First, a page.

No matter how you try and spin it, Sun has passed on a huge cost to the customer by making them figure out what’s on, what needs to be turned off, how to turn it off, etc. There is real work there, a lot of it, and that costs money. Sun experts are not cheap.
Most people, including notably risk adverse marketing managers and product managers, do not do anything different than what has been done before.
If Sun is going to succeed with “N1” and some of their other strategies, they had better start thinking differently.
What could have been a great market differentiator (Secure Solaris 8 on the LX50 or Secure Linux 5.0) was squandered.
In order to stay ahead and keep growing, you need to evolve.
Sun is not evolving very fast. And everyone knows it.
Mario, no flamebait please
The Prophet has trouble with:
figure out what’s on
what needs to be turned off
how to turn it off
Nearly there… it’s inetd.conf, BTW:)
There is real work there, a lot of it, and that costs money
If you call this “real work”, I’d love to see what you do on a lazy day . What do you charge for “real work”?
Well, which admin can live without an editor, you for got the:
emacs vs vi
yeah it’s really really unusual to have a lot of crap turned on in a server default install…microsoft doesn’t do that and neither does redhat, etc.
guess what…if you can’t turn off unwanted default services ya shouldn’t be a Solaris admin…or a Win2k admin or a RedHat admin…in fact the only thing you can handle is OpenBSD from the sounds
i don’t really see what the big deal is…since in 99% of all cases it’s actually easier to turn something off than turn something on
like someone else said…all ya gotta do is edit /etc/inetd.conf…guess what, as an admin…that’s whatcha get paid for!
//No matter how you try and spin it, Sun has passed on a huge cost to the customer by making them figure out what’s on, what needs to be turned off, how to turn it off, etc. There is real work there, a lot of it, and that costs money. Sun experts are not cheap.//
Amen to that, brother. I’m not a Sun expert, so my company has to pay for the support each year. And why? Because everything’s veiled in secrecy. Ever try using the Sun support online? It’s a freakin’ joke. Worst support site on the Internet.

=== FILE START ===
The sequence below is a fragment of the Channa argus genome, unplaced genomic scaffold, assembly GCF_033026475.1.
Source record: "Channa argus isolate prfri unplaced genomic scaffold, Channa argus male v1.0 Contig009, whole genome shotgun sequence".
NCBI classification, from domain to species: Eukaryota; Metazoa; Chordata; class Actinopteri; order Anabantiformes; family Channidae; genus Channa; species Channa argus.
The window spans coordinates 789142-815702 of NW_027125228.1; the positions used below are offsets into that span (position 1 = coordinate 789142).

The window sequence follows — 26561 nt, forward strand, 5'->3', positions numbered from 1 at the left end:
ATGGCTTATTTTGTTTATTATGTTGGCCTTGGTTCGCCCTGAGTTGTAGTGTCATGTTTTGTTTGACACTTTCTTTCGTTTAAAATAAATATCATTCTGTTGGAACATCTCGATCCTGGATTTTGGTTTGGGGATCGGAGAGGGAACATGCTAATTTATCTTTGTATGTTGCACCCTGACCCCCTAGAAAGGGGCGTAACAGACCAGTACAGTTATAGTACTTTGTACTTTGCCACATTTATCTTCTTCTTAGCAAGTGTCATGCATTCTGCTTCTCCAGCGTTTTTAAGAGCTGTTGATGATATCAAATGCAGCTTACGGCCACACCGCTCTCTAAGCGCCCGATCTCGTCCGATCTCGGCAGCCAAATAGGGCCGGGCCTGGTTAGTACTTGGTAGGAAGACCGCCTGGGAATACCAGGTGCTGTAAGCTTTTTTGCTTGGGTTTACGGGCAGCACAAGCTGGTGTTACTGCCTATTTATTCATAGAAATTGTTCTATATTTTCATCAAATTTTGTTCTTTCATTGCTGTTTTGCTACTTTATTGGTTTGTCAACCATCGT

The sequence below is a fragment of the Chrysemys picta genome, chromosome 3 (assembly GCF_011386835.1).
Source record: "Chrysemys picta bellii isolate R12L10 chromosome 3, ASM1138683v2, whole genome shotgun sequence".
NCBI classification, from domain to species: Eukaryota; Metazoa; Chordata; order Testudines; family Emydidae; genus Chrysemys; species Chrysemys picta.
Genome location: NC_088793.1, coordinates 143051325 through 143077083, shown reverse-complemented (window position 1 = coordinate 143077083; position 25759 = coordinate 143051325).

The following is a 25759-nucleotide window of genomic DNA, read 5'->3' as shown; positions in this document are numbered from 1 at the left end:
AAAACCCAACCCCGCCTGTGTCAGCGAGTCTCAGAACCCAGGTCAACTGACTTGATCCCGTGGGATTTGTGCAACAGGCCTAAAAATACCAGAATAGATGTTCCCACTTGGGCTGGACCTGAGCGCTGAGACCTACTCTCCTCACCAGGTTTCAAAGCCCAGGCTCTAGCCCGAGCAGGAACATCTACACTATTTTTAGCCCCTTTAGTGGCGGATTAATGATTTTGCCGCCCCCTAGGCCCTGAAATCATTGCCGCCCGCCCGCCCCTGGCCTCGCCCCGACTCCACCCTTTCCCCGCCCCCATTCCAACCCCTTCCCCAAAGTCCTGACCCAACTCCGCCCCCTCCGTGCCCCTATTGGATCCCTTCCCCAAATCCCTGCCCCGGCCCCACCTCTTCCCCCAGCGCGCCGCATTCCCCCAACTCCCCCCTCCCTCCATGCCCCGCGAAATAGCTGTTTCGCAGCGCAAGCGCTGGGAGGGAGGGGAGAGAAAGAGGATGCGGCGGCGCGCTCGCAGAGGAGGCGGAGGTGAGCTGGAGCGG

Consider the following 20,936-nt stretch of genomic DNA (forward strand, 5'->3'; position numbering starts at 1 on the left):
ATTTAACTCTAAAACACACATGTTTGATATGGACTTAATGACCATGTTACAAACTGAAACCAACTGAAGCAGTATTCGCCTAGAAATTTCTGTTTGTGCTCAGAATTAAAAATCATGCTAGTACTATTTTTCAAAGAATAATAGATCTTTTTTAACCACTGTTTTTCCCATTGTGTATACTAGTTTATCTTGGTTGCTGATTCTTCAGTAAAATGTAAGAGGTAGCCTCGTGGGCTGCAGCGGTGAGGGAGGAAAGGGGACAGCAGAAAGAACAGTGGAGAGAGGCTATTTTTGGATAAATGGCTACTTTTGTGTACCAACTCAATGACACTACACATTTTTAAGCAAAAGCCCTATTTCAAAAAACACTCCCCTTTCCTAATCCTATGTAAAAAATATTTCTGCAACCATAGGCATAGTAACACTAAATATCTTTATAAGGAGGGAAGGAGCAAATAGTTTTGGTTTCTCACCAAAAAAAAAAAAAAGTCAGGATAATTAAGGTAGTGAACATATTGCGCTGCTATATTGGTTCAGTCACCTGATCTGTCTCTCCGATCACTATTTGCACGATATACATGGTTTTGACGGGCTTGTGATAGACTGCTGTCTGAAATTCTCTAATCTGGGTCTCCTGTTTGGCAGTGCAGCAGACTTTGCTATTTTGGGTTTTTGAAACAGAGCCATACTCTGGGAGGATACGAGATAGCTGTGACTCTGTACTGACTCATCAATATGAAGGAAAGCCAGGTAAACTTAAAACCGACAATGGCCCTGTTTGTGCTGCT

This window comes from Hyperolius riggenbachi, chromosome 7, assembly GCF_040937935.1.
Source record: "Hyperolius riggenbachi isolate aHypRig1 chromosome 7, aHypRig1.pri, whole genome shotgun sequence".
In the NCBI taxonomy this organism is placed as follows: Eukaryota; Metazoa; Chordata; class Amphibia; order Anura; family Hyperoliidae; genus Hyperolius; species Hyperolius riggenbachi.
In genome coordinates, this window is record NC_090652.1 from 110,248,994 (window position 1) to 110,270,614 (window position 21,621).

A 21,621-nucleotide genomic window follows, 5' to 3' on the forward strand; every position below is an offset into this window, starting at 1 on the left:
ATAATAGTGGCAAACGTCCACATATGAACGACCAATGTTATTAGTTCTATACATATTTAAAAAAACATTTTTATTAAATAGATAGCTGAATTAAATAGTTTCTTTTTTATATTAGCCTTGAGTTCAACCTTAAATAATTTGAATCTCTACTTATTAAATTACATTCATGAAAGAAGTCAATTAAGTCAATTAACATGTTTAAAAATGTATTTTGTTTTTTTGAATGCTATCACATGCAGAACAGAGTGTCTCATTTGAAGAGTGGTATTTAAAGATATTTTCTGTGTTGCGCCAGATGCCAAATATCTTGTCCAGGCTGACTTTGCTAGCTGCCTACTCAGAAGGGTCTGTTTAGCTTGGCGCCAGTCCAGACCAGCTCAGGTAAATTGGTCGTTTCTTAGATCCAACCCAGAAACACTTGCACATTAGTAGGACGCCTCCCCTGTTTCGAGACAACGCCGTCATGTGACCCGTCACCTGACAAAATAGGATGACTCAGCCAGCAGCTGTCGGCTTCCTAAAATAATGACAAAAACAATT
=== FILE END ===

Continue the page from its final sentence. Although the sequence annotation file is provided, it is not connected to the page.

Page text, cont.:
I’m testing Microsoft’s .NET Server RC1 …and things *are* locked down by default (finally, you Redmond goofs) … but they’re also *very easy* to turn on, and finding more info on .NET Server/IIS/services in general is a breeze.
Yah, yah, I know the MS vs. UNIX arguments. For us, though, a change may be coming.
I disagree that Sun has the worst support website out there. It’s certainly not the best either, because the best is Novell’s. This is not just because I used to utilize it frequently in my previous life (I.E. before I joined Nokia), but also because other people seem to think so, too, so they awarded Novell for the best support website in 1999. And since then it seems it got just better.
Back to Sun’s support: I don’t know, but I have the impression that Sun is fantastically forthcoming with their customers. If you are a freeloader, you might not enjoy their approach too much, but if you do real business, Sun will go out of their way to satisfy you.
(but to be honest, Sun offers a lot even to freeloaders: what with free Solaris for Sparc, and Intel is only 20 bucks, what with Java, including binaries and sourcecode, and what with all those Sun ONE servers (that now include most of the iPlanet lineup, like LDAP and Webserver…), all free stuff)